Hepatitis C

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Hepatitis C Virus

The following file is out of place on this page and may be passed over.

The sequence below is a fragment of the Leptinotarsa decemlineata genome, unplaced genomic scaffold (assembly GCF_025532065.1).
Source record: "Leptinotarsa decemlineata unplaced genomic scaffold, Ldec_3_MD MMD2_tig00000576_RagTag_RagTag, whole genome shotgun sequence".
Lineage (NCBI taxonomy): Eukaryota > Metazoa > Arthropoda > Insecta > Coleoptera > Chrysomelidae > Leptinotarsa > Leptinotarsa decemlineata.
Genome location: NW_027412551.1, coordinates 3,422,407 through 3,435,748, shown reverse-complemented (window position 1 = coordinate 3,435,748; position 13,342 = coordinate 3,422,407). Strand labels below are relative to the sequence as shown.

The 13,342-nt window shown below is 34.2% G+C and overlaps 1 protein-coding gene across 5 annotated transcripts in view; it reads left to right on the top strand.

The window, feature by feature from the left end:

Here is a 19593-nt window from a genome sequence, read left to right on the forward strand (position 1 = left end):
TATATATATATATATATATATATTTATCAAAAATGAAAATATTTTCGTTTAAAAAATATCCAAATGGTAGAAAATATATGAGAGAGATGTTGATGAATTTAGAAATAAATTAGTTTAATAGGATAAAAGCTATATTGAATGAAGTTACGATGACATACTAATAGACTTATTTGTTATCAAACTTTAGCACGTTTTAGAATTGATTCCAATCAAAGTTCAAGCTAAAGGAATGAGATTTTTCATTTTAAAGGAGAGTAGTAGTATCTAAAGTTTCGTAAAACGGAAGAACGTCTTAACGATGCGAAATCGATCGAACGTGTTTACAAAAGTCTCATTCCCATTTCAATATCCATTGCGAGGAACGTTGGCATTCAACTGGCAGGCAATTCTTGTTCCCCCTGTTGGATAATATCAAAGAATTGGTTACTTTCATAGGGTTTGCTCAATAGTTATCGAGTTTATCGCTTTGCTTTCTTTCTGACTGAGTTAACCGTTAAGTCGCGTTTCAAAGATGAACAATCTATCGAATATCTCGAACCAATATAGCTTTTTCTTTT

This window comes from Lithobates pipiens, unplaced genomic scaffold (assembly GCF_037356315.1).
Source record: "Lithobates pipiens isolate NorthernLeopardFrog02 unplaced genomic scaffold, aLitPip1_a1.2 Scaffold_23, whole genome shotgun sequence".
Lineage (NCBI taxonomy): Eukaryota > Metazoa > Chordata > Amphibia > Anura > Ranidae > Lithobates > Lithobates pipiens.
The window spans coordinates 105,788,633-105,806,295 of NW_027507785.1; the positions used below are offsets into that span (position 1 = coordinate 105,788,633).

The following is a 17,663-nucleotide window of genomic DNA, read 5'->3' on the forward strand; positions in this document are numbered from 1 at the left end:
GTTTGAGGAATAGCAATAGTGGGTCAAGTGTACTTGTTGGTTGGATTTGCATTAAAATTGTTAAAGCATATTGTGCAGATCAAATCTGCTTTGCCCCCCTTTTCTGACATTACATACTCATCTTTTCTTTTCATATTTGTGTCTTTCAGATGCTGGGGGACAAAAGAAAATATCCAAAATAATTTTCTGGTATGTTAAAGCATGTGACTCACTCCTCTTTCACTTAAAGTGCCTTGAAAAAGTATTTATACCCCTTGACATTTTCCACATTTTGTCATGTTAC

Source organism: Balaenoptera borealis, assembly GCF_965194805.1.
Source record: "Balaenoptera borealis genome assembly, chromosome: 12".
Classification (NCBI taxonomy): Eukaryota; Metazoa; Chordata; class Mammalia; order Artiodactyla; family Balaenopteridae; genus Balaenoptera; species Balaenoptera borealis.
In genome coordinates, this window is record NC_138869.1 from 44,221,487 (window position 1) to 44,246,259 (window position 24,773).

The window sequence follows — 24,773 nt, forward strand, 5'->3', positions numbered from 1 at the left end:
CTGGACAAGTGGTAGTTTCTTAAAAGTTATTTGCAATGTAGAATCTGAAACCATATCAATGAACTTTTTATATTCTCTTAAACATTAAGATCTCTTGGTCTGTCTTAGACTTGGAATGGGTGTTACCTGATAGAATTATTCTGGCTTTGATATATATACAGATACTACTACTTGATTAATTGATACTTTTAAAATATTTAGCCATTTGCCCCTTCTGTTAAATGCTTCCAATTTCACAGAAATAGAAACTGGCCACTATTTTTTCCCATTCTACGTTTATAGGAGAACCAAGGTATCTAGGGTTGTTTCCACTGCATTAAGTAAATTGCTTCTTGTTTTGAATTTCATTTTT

Hepatitis is an inflammation of the liver, which can be caused by several different viruses. It can also be acute or chronic, depending on the particular virus and stage of the disease. The different types of hepatitis are hepatitis A (HAV), hepatitis B (HBV), hepatitis B- associated delta (HDV), hepatitis C (HCV) (Porth 2005). These viruses are capable of being transmitted in many different ways but each one will instigate a viral response and inflammation within the liver itself. HAV presents as an acute infection and does not become chronic (CDC 2011). HBV and HCV may begin as acute infections, but can remain in the body and result in a long-term chronic illness (CDC). Hepatitis C Virus (HCV), which is the chronic form of the disease, is one of the most common causes of chronic hepatitis, cirrhosis and hepatocellular carcinoma in the world (Porth 2005). There are 3.9 million people in the Unites States, who are infected with HCV (Falvo 2009). The hepatitis C virus is a result of infection from the flavivirus but is unrelated to the HAV or HBV virus; it is also from the same family of viruses as the yellow fever virus (OHDS 2011). Unlike HAV and HBV, there is no immunization available for HCV. Of those that are infected, 75% to 85% will develop chronic infections, which can lead to the development of chronic liver disease (ODHS). Who is at risk for HCV? The CDC (2011) discusses that injectable drug users (IDU), past and present. Statistically, IDU have been shown to account for approximately 60% of current HCV infections (CDC). Others at risk include persons who have received blood or blood products before the implementation of screening practices in 1992; hemodialysis patients; persons who have participated in non-sterile tattooing and body piercing practices; HIV patients; and children born to mothers that carry the hepatitis C virus. For members of the health care community, this can be a potential hazard due to accidental contact with human body fluids, such as blood. Those infected with this disease can face challenges both personally and socially due to the obvious physical affects as well as the social stigma associated with the disease. The main route of transmission is contact with infected human body fluids. This can be by different methods such as blood transfusion, shared intravenous needles or accidental needle sticks. Other routes of transmission that are of concern are tattooing, acupuncture, body piercing, from mother to infant or during sexual contact. HCV has an incubation period that can last from 15 to 150 days (Porth 2005). Its signs and symptoms are significantly less severe in comparison to the other viral hepatitis infections. They may include fever, fatigue, weight-loss, nausea, vomiting, dark urine, clay-colored bowel movements, joint paint, muscle aches and possibly tenderness in the area of the liver (Mayo Clinic). The Mayo Clinic (2009) says that approximately 70% to 80% of people with acute HCV do not display any noticeable symptoms at all. Testing and diagnosis for HCV can be relatively simple, for example a blood test; however, depending on circumstances some tests can be as invasive as a liver biopsy. Hepatic function tests and confirmatory testing such as viral markers can be used to detect the presence of infection. The anti-HCV test qualitatively detects the overall presence of the virus. When a positive test result is obtained, confirmatory testing will be performed. This test is termed HCV recombinant immunoblot assay. However, these tests cannot determine past or current infections as they can only indicate the presence of a current infection. An HCV RNA test is still qualitative, but it is done to determine the presence of a current infection. Quantification of the infection is then processed by way of HCV viral load testing, which is capable of measuring the overall amount of RNA in the blood system, giving direct measurement of...
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